Losing our old forests is like sacrificing many generations of our grandparents all at once; it's like suffering a collective memory loss. I could not help but ponder this vast loss when I read about the late President Reagan being felled by Alzheimer's disease. In an interview, his biographer, Edmund Morris, reported that Mr. Reagan had stopped recognizing him — " … I did not feel his presence beside me, only his absence." Morris then related a haunting scene: Referring to a set of his own Presidential papers, Mr. Reagan told Morris, " … move those trees." Morris commented, ''Well, if a poet can compare stacked volumes to garners of grain, I guess a retired statesman can call his collected works trees if he wants."
Mr. Reagan was, of course, correct — his Presidential papers were originally made from trees. But when I told this story to a South American who has spent many years studying with Brazilian shamans, she said softly, "Oh, your ex-president is like an old tree now, a grandfather who's fallen down and forgotten who he is."
She shook her head sadly. "Old trees hold us to the earth by their deep roots. And trees are our memories like the blueprints of our planet's history. When you cut those ancient trees, the earth loses its memory, its way of knowing who it really is."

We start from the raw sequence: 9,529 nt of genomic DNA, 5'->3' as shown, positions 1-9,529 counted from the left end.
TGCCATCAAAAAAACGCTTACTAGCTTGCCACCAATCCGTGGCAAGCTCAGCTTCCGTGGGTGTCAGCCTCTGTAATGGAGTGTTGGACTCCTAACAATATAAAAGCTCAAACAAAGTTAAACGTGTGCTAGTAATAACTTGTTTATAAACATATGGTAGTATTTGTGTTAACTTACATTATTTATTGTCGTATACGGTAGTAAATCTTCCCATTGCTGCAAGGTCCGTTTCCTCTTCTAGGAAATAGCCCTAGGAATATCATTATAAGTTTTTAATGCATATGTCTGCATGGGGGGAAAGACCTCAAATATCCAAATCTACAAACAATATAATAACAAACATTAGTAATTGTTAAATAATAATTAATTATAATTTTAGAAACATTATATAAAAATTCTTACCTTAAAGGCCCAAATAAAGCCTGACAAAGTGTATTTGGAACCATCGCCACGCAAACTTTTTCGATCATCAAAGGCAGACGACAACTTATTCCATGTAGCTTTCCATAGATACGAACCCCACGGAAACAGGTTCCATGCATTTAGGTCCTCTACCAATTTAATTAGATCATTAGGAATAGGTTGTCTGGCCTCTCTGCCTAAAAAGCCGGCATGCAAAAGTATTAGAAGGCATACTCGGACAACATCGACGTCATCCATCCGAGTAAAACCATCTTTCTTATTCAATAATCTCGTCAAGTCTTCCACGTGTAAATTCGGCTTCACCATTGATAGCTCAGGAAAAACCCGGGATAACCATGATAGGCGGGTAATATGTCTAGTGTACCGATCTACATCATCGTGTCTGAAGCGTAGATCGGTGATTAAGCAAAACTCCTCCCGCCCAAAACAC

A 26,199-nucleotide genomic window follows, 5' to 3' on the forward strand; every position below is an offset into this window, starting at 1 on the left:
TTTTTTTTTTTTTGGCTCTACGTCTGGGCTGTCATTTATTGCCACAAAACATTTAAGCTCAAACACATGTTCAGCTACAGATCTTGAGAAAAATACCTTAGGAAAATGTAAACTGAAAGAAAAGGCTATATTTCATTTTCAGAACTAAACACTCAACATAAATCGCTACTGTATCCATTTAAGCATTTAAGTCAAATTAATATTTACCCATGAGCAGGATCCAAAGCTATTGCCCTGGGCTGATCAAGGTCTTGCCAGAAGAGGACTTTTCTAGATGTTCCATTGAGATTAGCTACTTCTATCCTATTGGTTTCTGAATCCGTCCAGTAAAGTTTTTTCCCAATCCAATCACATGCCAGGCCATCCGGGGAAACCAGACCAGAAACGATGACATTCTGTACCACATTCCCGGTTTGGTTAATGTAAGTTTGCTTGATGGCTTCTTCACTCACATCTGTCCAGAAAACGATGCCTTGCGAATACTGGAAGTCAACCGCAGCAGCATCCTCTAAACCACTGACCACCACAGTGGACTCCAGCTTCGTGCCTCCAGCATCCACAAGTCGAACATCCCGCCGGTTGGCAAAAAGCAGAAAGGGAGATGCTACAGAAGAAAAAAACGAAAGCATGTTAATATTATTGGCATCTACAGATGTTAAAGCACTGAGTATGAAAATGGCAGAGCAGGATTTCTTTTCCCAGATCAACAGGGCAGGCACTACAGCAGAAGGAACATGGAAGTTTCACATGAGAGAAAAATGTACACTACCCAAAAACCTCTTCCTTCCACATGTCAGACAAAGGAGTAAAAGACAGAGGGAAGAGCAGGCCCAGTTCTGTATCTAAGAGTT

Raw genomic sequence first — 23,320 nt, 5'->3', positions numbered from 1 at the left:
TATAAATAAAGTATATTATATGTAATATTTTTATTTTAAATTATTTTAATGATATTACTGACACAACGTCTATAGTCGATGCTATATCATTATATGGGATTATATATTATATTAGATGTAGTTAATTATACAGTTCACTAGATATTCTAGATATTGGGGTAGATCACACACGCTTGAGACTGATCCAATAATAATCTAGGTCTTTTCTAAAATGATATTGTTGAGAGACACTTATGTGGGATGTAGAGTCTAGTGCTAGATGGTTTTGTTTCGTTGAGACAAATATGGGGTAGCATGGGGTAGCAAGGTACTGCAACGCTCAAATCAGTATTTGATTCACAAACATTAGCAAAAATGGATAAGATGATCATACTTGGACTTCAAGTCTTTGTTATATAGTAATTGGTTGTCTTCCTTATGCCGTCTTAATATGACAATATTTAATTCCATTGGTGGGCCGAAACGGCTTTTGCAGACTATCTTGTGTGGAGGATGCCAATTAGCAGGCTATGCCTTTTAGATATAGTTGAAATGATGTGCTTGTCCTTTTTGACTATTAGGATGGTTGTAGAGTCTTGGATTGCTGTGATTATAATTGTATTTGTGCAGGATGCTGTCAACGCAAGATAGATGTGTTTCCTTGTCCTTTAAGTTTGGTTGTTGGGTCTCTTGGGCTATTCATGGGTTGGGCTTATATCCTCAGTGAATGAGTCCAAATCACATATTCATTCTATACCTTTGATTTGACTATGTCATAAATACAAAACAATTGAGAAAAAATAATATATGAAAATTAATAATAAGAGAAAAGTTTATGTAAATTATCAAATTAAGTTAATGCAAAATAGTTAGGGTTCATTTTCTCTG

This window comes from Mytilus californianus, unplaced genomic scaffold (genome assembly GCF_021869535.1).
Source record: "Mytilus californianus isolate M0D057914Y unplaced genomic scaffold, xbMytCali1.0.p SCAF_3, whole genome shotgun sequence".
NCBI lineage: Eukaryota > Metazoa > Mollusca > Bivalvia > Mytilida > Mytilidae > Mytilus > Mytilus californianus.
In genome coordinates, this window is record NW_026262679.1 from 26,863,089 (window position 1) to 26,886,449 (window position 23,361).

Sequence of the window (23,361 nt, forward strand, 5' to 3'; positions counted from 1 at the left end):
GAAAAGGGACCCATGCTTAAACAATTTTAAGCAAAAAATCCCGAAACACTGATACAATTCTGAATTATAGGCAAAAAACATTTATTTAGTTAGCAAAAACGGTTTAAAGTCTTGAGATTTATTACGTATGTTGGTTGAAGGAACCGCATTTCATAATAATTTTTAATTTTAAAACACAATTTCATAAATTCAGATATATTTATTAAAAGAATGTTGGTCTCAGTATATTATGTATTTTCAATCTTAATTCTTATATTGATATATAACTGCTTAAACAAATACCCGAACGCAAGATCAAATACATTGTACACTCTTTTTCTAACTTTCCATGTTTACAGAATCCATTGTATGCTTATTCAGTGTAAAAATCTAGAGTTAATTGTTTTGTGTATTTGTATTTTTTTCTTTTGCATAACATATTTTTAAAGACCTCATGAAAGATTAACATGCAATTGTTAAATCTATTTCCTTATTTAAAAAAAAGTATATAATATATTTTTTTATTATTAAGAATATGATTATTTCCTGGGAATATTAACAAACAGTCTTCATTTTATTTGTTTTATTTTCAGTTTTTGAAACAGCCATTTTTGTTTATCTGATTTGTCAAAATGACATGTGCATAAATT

As I drove across the Oregon-Washington border toward Seattle, where I have made my home for 25 years, I hoped to see fewer logging trucks rumbling by on the freeway. But here, too, was the silent thunder of fallen trees atop heavy trucks. Lumbering trucks.
The English word "lumber" has its roots in the pawnbrokers of Lombardy, Italy and once referred to stored and "discarded household articles, furniture … ." How did our ancient forests devolve, even in our language, from living elders to discarded lumber? How did Standing People lose their silent, soaring authority to fit our definition of a verb that means "to move heavily and noisily?"